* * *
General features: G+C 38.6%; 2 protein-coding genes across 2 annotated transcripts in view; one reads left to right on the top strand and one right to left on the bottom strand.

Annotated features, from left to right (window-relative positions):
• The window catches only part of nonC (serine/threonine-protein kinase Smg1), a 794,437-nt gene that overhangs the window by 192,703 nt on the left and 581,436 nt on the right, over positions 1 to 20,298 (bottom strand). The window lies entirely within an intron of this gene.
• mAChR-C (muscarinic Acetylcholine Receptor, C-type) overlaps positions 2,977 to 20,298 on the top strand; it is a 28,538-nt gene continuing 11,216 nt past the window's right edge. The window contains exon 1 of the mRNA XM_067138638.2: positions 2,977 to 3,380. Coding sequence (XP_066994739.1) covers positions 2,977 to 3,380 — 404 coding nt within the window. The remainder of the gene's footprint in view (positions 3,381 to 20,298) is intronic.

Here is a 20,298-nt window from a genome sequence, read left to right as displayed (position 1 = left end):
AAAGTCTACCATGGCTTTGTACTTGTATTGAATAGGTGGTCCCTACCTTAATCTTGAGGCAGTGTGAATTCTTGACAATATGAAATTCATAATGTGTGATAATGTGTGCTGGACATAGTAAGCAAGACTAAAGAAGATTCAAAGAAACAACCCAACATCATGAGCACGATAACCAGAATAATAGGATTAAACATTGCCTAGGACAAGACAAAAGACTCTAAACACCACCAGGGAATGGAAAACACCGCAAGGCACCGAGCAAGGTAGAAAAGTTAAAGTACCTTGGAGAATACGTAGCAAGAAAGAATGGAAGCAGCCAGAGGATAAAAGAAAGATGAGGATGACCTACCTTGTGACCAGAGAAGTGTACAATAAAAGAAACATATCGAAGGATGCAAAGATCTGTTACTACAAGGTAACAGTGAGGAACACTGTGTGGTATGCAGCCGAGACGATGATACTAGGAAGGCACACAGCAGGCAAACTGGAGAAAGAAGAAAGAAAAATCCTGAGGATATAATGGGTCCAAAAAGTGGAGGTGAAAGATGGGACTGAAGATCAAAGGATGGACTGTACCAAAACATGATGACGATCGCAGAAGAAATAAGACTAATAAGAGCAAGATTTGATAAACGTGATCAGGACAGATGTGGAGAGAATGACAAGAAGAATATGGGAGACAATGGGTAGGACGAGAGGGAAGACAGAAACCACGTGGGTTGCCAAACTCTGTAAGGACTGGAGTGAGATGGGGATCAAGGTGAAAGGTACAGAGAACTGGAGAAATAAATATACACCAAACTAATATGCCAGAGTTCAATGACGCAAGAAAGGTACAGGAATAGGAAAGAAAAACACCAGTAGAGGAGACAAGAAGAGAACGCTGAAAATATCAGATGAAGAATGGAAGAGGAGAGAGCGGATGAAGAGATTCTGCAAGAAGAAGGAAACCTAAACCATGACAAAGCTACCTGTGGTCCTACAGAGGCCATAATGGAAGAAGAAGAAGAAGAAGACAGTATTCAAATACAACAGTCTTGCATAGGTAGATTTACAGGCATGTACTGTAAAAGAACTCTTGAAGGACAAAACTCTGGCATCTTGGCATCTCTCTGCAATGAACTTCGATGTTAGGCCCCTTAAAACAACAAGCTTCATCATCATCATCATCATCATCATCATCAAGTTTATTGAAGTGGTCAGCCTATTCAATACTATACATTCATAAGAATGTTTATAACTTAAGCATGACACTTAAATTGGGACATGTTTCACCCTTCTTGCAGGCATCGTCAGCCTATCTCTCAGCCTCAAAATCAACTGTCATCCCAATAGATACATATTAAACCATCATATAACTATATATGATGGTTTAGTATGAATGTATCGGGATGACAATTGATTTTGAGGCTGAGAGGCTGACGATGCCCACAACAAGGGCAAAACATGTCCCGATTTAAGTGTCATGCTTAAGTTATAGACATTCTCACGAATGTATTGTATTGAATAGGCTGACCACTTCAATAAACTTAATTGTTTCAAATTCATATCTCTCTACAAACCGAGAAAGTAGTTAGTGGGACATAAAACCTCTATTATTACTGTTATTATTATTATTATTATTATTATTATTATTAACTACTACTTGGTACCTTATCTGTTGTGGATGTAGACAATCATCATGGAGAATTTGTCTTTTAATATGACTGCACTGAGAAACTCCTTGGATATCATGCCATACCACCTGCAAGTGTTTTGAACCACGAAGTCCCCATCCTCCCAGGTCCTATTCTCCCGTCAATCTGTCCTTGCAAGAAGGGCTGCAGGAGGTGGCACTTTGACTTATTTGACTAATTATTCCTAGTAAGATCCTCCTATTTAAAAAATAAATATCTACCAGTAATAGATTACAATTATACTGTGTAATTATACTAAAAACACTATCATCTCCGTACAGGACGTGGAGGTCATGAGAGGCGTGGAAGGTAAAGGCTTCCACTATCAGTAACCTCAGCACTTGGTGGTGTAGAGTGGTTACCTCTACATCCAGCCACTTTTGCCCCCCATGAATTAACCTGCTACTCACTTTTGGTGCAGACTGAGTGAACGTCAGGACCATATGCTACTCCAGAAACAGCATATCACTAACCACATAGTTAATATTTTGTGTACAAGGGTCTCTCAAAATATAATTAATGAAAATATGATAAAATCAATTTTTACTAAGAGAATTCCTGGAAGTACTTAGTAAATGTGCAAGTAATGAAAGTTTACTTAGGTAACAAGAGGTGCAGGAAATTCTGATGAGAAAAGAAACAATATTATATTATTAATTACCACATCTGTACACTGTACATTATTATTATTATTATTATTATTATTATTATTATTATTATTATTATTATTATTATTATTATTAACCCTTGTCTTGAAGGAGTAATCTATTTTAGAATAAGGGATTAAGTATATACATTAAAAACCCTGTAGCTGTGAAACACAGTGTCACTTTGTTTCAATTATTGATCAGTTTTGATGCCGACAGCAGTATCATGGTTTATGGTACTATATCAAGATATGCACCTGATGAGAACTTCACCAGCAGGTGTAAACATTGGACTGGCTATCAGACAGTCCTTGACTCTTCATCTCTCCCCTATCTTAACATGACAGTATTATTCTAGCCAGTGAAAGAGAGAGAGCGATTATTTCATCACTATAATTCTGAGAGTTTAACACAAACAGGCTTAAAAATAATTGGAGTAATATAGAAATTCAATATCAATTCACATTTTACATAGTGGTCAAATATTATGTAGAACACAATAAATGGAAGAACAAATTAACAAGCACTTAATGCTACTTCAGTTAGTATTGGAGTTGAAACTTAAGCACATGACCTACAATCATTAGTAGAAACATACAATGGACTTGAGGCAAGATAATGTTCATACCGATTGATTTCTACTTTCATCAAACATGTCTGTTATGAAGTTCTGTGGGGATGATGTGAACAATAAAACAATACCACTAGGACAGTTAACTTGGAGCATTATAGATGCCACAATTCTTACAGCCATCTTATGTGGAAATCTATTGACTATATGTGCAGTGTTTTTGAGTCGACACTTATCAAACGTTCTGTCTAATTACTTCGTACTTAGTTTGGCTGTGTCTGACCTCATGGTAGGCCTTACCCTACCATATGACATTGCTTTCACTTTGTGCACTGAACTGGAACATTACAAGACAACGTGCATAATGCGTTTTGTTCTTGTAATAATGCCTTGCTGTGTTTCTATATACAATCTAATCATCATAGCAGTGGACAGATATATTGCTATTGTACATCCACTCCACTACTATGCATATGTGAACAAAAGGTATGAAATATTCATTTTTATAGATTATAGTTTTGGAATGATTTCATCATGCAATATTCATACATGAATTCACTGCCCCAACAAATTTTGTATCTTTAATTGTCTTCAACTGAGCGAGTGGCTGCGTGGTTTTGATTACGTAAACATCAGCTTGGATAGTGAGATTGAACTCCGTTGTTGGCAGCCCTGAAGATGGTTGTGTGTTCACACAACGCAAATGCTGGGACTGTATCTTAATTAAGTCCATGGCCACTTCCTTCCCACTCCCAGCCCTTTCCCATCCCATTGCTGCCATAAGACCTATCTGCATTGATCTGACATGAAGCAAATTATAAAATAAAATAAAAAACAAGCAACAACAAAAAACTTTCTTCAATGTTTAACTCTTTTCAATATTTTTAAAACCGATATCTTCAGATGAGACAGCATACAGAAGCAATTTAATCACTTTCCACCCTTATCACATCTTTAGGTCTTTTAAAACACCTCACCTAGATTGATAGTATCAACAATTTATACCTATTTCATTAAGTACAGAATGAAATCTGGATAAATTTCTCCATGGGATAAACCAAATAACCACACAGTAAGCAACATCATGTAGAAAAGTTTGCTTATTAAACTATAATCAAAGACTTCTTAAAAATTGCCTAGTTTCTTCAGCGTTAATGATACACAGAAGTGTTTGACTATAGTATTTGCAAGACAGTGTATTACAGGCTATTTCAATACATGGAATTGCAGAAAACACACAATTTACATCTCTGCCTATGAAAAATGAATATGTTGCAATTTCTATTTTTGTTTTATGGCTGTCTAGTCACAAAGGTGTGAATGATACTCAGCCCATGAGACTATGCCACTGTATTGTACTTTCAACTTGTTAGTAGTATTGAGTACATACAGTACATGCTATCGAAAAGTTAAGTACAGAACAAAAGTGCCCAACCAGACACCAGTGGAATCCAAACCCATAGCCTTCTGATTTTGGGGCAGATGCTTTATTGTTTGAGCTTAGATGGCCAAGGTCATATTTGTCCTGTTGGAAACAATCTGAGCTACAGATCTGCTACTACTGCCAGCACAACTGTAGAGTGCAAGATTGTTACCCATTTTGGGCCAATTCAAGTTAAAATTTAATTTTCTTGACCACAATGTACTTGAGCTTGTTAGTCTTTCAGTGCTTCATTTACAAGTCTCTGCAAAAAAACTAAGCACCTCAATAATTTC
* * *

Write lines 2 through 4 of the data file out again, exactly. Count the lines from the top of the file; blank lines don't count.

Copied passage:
Annotated features, from left to right (window-relative positions):
• The window catches only part of nonC (serine/threonine-protein kinase Smg1), a 794,437-nt gene that overhangs the window by 192,703 nt on the left and 581,436 nt on the right, over positions 1 to 20,298 (bottom strand). The window lies entirely within an intron of this gene.
• mAChR-C (muscarinic Acetylcholine Receptor, C-type) overlaps positions 2,977 to 20,298 on the top strand; it is a 28,538-nt gene continuing 11,216 nt past the window's right edge. The window contains exon 1 of the mRNA XM_067138638.2: positions 2,977 to 3,380. Coding sequence (XP_066994739.1) covers positions 2,977 to 3,380 — 404 coding nt within the window. The remainder of the gene's footprint in view (positions 3,381 to 20,298) is intronic.